If you’re anything like me, your social feeds are a mess right now. A quick sample of mine: festival flyers, ads for a CRM system, open letters to Donald Trump, a defense of Kim Kardashian, and ads to join Yahoo Mail. Even without the necessary evil of promoted posts clogging up the feed, it feels like the initial promise of social media - a hub of digital connections between physically separated people - is lost.
Alicia Keys recently joined the likes of Dave Chappelle, Chris Rock, Guns N’ Roses and many more who want you off your phone at their events by turning to Silicon Valley startup Yondr – a company dedicated to creating "phone-free spaces" at concerts, events and other places. They're not alone, as more musicians and entertainers are speaking out at the interference phones are presenting at live shows. What's really going on here? Can it be argued that rampant narcissism at live events is getting out of hand these days?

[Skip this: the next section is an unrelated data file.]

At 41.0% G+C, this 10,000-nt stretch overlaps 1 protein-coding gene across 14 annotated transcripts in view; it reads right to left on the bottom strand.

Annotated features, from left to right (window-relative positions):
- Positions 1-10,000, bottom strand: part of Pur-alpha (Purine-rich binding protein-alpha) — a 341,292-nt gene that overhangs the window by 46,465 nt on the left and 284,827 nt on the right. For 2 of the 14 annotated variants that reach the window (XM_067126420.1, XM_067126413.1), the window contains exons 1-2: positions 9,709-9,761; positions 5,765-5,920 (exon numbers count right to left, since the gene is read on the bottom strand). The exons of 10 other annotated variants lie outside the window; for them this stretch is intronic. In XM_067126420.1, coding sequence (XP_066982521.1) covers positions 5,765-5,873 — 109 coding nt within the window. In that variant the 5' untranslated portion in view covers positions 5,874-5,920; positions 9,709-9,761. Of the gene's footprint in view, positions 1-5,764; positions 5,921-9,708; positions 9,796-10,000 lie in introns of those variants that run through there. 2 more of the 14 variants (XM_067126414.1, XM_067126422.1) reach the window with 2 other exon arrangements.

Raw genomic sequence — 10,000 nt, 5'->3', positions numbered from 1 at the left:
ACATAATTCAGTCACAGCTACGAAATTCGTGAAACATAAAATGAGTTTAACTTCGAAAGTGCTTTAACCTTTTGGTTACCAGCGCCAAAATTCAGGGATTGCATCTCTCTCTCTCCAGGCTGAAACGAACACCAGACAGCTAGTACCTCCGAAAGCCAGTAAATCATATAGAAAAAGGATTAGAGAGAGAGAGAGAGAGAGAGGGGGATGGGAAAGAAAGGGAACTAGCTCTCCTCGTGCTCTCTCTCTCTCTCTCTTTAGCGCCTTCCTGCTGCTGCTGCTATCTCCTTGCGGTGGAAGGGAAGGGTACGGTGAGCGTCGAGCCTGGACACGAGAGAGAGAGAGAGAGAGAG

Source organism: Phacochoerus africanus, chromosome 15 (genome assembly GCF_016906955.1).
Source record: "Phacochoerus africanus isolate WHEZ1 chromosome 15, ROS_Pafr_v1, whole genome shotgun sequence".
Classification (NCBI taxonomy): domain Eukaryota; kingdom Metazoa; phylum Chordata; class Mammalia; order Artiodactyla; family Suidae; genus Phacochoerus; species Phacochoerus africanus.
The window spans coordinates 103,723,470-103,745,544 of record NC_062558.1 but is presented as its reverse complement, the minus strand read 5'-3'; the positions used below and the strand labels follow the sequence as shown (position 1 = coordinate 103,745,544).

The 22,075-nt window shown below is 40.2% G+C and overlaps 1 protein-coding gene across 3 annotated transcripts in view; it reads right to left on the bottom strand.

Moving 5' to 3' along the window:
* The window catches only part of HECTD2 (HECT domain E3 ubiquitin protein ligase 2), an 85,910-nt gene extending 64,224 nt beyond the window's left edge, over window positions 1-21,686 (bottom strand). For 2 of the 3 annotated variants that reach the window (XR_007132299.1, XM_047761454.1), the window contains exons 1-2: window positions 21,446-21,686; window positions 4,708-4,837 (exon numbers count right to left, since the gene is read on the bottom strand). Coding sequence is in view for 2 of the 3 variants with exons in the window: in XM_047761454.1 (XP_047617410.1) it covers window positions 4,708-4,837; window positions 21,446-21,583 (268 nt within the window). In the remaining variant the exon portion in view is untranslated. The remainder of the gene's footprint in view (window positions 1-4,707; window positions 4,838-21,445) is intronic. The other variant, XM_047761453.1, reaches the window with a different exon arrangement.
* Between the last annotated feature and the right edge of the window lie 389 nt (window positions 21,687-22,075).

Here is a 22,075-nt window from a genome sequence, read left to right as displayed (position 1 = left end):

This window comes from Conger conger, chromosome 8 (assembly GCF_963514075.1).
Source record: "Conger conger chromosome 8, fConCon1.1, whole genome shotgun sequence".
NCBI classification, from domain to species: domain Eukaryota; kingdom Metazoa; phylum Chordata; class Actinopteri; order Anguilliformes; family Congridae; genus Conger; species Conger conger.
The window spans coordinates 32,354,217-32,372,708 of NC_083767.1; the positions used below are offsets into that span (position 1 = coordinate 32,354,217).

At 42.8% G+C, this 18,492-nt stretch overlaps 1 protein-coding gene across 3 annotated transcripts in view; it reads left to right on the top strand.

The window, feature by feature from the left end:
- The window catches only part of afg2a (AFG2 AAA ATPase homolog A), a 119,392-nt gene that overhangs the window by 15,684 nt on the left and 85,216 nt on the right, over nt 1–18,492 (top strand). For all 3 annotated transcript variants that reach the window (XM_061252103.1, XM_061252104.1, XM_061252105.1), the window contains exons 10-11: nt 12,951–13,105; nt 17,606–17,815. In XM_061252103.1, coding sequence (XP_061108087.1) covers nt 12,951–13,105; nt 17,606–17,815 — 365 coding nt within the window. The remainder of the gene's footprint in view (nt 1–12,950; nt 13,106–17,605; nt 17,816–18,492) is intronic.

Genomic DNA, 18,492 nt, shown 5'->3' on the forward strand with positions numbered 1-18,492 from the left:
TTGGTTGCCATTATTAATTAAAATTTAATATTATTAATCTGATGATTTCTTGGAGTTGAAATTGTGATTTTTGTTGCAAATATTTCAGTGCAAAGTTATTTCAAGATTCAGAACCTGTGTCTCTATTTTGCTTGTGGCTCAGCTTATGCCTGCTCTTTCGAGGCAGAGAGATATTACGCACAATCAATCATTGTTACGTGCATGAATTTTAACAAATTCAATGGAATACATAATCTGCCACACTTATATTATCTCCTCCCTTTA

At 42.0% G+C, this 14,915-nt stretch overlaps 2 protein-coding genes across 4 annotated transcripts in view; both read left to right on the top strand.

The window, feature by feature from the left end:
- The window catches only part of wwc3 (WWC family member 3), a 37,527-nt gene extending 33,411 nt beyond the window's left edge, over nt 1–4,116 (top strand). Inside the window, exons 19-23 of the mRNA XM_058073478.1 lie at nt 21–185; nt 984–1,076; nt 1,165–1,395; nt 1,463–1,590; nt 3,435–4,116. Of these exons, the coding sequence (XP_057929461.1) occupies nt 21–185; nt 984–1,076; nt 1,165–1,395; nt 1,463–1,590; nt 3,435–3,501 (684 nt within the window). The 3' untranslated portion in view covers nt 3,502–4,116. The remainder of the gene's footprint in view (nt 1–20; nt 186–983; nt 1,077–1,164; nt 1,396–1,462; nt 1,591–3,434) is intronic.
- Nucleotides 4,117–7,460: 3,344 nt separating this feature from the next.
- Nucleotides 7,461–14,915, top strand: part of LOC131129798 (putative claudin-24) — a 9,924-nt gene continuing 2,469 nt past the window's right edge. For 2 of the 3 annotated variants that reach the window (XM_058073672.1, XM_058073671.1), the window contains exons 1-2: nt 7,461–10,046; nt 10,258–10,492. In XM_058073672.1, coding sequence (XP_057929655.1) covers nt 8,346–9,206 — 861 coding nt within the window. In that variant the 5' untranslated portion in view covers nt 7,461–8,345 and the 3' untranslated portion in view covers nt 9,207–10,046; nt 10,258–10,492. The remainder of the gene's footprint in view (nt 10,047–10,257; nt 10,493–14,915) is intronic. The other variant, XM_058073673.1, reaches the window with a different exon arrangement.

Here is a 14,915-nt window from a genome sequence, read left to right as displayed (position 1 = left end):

Surprise releases have been all the rage of late, with artists like Beyonce, Drake, and Radiohead dropping full length albums completely out of the blue, and while these spontaneous marketing techniques can be great for major artists, they can hurt indie musicians, and are something of a mixed bag for fans, suggesting this new trend may be short lived .